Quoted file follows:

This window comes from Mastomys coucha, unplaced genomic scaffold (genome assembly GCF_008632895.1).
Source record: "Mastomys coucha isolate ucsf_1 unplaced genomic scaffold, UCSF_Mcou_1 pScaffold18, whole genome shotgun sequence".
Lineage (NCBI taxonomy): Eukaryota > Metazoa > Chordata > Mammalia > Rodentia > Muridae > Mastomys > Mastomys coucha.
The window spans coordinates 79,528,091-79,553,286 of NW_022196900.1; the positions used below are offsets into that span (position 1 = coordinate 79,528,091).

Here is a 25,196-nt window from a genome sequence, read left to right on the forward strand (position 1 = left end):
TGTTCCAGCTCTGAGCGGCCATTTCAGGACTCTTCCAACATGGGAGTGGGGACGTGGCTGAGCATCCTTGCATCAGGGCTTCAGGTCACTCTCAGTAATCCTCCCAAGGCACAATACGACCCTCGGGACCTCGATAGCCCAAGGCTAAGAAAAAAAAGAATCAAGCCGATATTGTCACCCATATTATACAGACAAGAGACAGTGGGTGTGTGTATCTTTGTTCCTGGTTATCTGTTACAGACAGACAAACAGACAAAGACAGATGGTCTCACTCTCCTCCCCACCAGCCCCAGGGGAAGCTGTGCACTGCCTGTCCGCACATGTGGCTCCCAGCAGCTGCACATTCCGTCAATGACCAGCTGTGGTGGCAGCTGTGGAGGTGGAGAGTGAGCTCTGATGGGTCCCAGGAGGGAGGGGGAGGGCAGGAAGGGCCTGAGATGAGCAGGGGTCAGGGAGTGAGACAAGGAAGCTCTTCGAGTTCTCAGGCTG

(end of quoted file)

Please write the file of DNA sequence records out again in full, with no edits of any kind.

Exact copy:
This window comes from Mastomys coucha, unplaced genomic scaffold (genome assembly GCF_008632895.1).
Source record: "Mastomys coucha isolate ucsf_1 unplaced genomic scaffold, UCSF_Mcou_1 pScaffold18, whole genome shotgun sequence".
Lineage (NCBI taxonomy): Eukaryota > Metazoa > Chordata > Mammalia > Rodentia > Muridae > Mastomys > Mastomys coucha.
The window spans coordinates 79,528,091-79,553,286 of NW_022196900.1; the positions used below are offsets into that span (position 1 = coordinate 79,528,091).

Here is a 25,196-nt window from a genome sequence, read left to right on the forward strand (position 1 = left end):
TGTTCCAGCTCTGAGCGGCCATTTCAGGACTCTTCCAACATGGGAGTGGGGACGTGGCTGAGCATCCTTGCATCAGGGCTTCAGGTCACTCTCAGTAATCCTCCCAAGGCACAATACGACCCTCGGGACCTCGATAGCCCAAGGCTAAGAAAAAAAAGAATCAAGCCGATATTGTCACCCATATTATACAGACAAGAGACAGTGGGTGTGTGTATCTTTGTTCCTGGTTATCTGTTACAGACAGACAAACAGACAAAGACAGATGGTCTCACTCTCCTCCCCACCAGCCCCAGGGGAAGCTGTGCACTGCCTGTCCGCACATGTGGCTCCCAGCAGCTGCACATTCCGTCAATGACCAGCTGTGGTGGCAGCTGTGGAGGTGGAGAGTGAGCTCTGATGGGTCCCAGGAGGGAGGGGGAGGGCAGGAAGGGCCTGAGATGAGCAGGGGTCAGGGAGTGAGACAAGGAAGCTCTTCGAGTTCTCAGGCTG